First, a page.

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Deported Connecticut Army Veteran Gains U.S. Citizenship, Reunites With Family

July 27, 2017 (1 min read)

Peggy McCarthy, New Haven Register, July 24, 2017 - "Arnold Giammarco, the Army and National Guard veteran deported to Italy nearly five years ago, is back home in Connecticut with his wife and daughter. ... 

Giammarco landed at JFK Airport on July 16, nine days after he becoming a naturalized U.S. citizen in a military ceremony at the U.S. Embassy in Rome. Giammarco originally had applied for citizenship in 1982 and said the government never processed it. Officials later contended that the application was incomplete.

Giammarco has been living in Campo Di Fano, Italy, his birthplace. He did some caretaking, attended church, helped residents with chores and continued to apply for visas and battle to return to the U.S. Being away from his wife, Sharon, and their daughter was “very disturbing, very upsetting, very traumatic, just a bad experience.”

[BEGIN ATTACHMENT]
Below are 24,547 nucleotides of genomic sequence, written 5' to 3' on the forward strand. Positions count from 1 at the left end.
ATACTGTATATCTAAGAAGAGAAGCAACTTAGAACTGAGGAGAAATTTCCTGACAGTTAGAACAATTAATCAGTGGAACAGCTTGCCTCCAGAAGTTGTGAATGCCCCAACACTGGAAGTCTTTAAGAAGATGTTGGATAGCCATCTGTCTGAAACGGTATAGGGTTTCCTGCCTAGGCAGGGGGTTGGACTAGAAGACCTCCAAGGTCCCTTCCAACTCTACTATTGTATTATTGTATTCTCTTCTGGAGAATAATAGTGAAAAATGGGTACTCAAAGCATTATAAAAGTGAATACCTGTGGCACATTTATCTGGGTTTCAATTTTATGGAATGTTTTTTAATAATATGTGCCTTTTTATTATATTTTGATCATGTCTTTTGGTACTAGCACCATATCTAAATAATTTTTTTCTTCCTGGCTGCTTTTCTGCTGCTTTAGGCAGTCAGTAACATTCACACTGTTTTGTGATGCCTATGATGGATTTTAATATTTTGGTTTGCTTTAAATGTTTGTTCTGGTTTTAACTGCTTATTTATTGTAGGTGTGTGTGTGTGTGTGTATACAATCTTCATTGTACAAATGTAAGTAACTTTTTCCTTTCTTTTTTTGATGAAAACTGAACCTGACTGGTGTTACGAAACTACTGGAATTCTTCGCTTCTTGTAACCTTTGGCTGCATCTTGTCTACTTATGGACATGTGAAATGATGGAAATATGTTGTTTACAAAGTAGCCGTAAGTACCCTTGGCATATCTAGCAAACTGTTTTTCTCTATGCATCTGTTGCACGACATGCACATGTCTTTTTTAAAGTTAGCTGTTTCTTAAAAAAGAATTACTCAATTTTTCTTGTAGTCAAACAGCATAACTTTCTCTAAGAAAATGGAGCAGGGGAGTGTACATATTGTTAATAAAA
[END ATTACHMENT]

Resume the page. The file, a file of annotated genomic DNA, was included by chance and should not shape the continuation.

“It’s heartbreaking” missing birthdays, holidays and everyday life with family, he said.

He credited his homecoming to his wife’s persistence and the Yale Law School clinics that have been working for his return since 2013. They initiated court actions, sought temporary visas, tried unconventional tactics — such as attempting to get approval for him to testify before the state legislature — and spent months schooling him via Skype in civics questions in preparation for the citizenship interview. Two Yale students and a faculty member accompanied him to the U.S. Embassy in Rome.

“They’ve been doing an excellent job,” Giammarco said, adding, “they brought everything to the table.”

In March, Giammarco’s Yale lawyers, who represented him for free, reached a settlement in a federal court suit that permitted him to submit a new naturalization application and stipulated that the “aggravated felony” for stealing tools, which had been cited by the officers who took him away, would not bar him from obtaining his citizenship. The settlement wasn’t disclosed until after Giammarco returned home.

Giammarco said he felt betrayed by the U.S. government, especially since he served in the military for six years. “I served my country. I served it honorably,” he said."